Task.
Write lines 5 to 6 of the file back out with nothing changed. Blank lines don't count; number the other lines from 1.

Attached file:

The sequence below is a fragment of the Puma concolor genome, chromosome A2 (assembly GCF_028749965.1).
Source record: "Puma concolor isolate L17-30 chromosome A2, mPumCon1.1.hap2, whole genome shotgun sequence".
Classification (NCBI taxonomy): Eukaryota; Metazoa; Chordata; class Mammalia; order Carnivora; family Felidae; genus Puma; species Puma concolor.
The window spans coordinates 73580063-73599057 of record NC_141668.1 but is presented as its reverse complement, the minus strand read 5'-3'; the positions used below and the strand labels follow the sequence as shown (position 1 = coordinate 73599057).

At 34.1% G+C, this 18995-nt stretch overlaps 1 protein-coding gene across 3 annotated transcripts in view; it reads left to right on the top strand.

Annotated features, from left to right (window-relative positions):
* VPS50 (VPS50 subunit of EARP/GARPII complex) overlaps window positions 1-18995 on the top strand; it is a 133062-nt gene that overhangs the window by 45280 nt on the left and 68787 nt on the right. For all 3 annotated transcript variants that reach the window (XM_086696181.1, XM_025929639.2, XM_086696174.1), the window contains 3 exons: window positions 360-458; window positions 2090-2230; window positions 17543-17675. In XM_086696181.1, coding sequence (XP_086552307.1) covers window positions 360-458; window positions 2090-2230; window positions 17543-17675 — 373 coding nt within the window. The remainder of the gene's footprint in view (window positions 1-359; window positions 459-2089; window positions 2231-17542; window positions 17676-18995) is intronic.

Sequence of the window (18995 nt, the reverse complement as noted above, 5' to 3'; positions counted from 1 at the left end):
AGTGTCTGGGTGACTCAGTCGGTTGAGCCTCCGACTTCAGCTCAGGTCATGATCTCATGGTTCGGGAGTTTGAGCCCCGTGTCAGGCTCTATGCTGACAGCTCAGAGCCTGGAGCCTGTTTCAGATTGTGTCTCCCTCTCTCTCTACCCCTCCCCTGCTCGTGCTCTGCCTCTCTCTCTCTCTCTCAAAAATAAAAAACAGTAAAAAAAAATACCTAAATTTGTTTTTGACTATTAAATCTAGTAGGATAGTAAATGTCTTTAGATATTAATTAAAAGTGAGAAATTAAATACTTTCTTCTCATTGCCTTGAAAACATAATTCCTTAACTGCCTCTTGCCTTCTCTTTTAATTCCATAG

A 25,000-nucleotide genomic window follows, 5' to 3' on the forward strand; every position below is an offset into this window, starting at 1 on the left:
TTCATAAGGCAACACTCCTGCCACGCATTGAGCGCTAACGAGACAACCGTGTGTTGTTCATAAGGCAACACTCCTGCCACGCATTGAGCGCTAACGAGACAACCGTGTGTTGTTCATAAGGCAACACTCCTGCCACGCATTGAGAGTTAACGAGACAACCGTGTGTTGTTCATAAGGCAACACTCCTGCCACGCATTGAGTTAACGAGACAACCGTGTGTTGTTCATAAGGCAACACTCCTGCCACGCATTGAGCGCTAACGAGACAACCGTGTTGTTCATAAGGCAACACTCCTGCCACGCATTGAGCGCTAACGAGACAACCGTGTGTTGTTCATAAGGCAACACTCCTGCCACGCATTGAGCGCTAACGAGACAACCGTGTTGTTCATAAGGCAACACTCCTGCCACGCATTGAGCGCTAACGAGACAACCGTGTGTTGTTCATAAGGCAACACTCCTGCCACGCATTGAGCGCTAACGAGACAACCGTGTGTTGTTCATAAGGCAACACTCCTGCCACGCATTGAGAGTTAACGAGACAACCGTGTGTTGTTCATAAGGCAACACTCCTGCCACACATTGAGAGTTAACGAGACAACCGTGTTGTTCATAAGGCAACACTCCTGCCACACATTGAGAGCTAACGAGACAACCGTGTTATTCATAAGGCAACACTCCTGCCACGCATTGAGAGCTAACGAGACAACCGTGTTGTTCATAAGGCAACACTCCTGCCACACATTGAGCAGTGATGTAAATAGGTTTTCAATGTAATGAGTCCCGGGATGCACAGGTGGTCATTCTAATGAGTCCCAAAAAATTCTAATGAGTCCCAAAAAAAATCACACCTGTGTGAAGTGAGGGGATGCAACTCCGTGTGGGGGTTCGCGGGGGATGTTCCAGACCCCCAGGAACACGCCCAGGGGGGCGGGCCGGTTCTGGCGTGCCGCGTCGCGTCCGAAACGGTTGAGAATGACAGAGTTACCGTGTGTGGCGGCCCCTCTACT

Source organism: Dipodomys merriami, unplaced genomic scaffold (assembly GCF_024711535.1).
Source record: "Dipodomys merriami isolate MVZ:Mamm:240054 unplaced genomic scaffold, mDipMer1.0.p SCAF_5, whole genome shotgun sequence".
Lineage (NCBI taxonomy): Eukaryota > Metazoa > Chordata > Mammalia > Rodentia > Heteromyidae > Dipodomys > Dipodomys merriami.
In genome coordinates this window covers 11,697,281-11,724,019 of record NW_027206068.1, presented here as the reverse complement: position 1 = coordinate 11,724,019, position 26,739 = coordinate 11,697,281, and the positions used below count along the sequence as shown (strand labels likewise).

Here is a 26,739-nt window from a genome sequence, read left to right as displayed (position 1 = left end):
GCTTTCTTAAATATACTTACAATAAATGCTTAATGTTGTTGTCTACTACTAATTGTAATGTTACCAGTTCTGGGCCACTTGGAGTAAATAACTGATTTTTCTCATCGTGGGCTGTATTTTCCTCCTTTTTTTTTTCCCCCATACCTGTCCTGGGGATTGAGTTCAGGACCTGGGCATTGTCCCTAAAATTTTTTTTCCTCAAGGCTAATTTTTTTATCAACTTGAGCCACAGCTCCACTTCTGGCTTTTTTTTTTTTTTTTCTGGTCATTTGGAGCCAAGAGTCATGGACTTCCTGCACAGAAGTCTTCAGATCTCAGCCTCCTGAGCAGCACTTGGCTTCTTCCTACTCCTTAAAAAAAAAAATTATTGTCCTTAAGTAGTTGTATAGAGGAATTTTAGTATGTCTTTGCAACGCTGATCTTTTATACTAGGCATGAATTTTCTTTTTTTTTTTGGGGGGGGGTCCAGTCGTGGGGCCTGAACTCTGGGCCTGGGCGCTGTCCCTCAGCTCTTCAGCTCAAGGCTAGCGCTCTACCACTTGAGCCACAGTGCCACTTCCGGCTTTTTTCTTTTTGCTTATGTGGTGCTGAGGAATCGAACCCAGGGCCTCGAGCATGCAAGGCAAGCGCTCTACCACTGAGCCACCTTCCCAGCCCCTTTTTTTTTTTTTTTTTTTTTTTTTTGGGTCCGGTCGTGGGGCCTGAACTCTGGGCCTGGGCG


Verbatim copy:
At 34.1% G+C, this 18995-nt stretch overlaps 1 protein-coding gene across 3 annotated transcripts in view; it reads left to right on the top strand.

Annotated features, from left to right (window-relative positions):